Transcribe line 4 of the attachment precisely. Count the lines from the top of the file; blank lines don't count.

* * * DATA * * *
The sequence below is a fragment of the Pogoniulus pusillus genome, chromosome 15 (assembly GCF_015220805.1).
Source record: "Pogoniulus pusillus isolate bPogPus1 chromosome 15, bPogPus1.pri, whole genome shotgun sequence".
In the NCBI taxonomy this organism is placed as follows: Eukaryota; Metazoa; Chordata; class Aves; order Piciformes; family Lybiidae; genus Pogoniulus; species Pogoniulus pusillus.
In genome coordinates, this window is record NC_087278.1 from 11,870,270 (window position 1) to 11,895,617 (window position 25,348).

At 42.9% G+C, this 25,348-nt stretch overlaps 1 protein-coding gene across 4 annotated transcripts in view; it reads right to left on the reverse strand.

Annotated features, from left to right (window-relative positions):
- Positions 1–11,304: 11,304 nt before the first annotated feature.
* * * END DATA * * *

In genome coordinates, this window is record NC_087278.1 from 11,870,270 (window position 1) to 11,895,617 (window position 25,348).